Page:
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Review
A Systematic Review of the Behavioral Responses by Stored-Product Arthropods to Individual or Blends of Microbially Produced Volatile Cues
Insects 2021, 12(5), 391; https://doi.org/10.3390/insects12050391 - 28 Apr 2021
Cited by 1 | Viewed by 657
Abstract
Microbes are ubiquitous and play important ecological roles in a variety of habitats. While research has been largely focused on arthropods and microbes separately in the post-harvest supply chain, less attention has been paid to their interactions with each other. Up to this [...] Read more.
Microbes are ubiquitous and play important ecological roles in a variety of habitats. While research has been largely focused on arthropods and microbes separately in the post-harvest supply chain, less attention has been paid to their interactions with each other. Up to this point, there has been no attempt to systematically describe the patterns of behavioral responses by stored-product insects to microbially produced volatile organic compounds (MVOCs). Thus, our aims were to evaluate whether stored-product arthropods were primarily and significantly attracted, repelled, or had a net neutral effect (e.g., unaffected or mixed) by MVOCs presented as (1) complex headspace blends or (2) single constituents and known mixtures. In total, we found 43 articles that contained 384 sets of tests with different combinations of methodology and/or qualitative findings, describing the behavioral responses of 24 stored-product arthropod species from two classes, four orders, and 14 families to 58 individual microbial compounds and the complex headspace blends from at least 78 microbial taxa. A total of five and four stored-product arthropod species were significantly attracted and repelled by MVOCs across odor sources, respectively, while 13 were unaffected or exhibited mixed effects. We summarize the biases in the literature, including that the majority of tests have occurred in the laboratory with a limited subset of methodology and has largely only assessed the preference of adult arthropods. Finally, we identify foundational hypotheses for the roles that MVOCs play for stored-product arthropods as well as gaps in research and future directions, while highlighting that the behavioral responses to MVOCs are complex, context-, and taxon-dependent, which warrants further investigation. Full article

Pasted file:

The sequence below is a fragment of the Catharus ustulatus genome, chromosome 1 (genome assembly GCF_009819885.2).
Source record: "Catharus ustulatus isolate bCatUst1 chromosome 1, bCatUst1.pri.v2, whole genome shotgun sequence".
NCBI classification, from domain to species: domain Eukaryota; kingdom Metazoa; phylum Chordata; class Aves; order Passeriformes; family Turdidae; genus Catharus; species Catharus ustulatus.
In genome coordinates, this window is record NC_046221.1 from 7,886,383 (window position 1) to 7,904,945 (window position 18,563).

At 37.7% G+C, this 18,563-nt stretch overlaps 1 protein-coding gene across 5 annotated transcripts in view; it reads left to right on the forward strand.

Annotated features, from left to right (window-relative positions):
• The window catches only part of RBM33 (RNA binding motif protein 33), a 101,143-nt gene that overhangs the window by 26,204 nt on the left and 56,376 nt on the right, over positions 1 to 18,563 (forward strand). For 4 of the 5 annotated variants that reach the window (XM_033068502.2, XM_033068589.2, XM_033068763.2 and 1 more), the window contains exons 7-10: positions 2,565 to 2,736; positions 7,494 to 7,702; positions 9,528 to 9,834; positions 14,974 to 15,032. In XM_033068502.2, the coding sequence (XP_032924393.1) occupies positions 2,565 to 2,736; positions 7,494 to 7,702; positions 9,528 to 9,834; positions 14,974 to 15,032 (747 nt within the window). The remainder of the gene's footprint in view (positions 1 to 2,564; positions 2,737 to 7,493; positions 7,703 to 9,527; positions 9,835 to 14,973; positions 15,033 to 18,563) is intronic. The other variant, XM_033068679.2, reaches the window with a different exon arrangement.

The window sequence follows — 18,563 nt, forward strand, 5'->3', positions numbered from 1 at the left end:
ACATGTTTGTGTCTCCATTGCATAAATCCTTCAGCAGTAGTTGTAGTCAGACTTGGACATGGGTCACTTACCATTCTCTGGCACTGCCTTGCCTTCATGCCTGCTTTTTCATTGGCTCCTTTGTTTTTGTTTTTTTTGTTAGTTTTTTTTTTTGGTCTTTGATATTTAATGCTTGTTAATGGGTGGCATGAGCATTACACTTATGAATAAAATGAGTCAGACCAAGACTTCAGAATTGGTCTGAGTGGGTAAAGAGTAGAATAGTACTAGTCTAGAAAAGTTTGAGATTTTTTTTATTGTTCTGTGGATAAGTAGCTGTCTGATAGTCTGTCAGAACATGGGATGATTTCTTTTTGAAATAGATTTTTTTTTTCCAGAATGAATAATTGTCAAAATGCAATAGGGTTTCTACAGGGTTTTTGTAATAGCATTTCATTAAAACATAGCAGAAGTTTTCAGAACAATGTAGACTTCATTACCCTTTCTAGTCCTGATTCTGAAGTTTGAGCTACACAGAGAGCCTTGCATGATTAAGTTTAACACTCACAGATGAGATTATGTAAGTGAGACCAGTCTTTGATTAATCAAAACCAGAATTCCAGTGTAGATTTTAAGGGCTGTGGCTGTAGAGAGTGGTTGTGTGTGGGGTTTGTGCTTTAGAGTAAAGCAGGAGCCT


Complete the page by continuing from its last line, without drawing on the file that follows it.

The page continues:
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Article
Differences in the Susceptibility to Commercial Insecticides among Populations of the Lesser Mealworm Alphitobius diaperinus Collected from Poultry Houses in France
Insects 2021, 12(4), 309; https://doi.org/10.3390/insects12040309 - 31 Mar 2021
Viewed by 492
Abstract
The control of insect pests often relies on the recurrent application of insecticides. This is the case for the lesser mealworm, Alphitobius diaperinus, an invasive beetle infesting poultry farms. There is evidence that A. diaperinus can develop resistance to several insecticides. Evaluation [...] Read more.
The control of insect pests often relies on the recurrent application of insecticides. This is the case for the lesser mealworm, Alphitobius diaperinus, an invasive beetle infesting poultry farms. There is evidence that A. diaperinus can develop resistance to several insecticides. Evaluation of such resistance has never been conducted in France, despite the beetle’s presence since the 1970s. We assess insecticide susceptibility in 10 populations from French poultry farms and compare patterns with two susceptible populations. Adults are subjected to short-term exposures (4 h) to four commercial insecticides and their recovery is assessed. Temporal survival also is scored during constant exposures for seven days. Clear-cut differences among the farm populations are found. Except for three populations that have patterns similar to those of the two susceptible populations, all the other farm populations have a much greater capacity to recover and survive insecticide exposures, especially to pyrethroid-based formulations. Three populations in particular even exhibit clear signs of resistance to pyrethroids, with median lethal times more than 10-fold superior to values of the susceptible population. No insect in any population recovers from the pirimiphos-methyl exposure, and all beetles are apparently dead after 15 h. Our results demonstrate the existence of resistant populations to pyrethroids in Brittany France. Full article
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Article
Detection of Phosphine Resistance in Field Populations of Four Key Stored-Grain Insect Pests in Pakistan
Insects 2021, 12(4), 288; https://doi.org/10.3390/insects12040288 - 26 Mar 2021
Cited by 5 | Viewed by 721
Abstract
In Pakistan, the control of stored-product insect pests mainly relies on the use of phosphine gas along with other control tactics. The aim of this study was to determine the level of phosphine resistance among ten differently located populations of the lesser grain [...] Read more.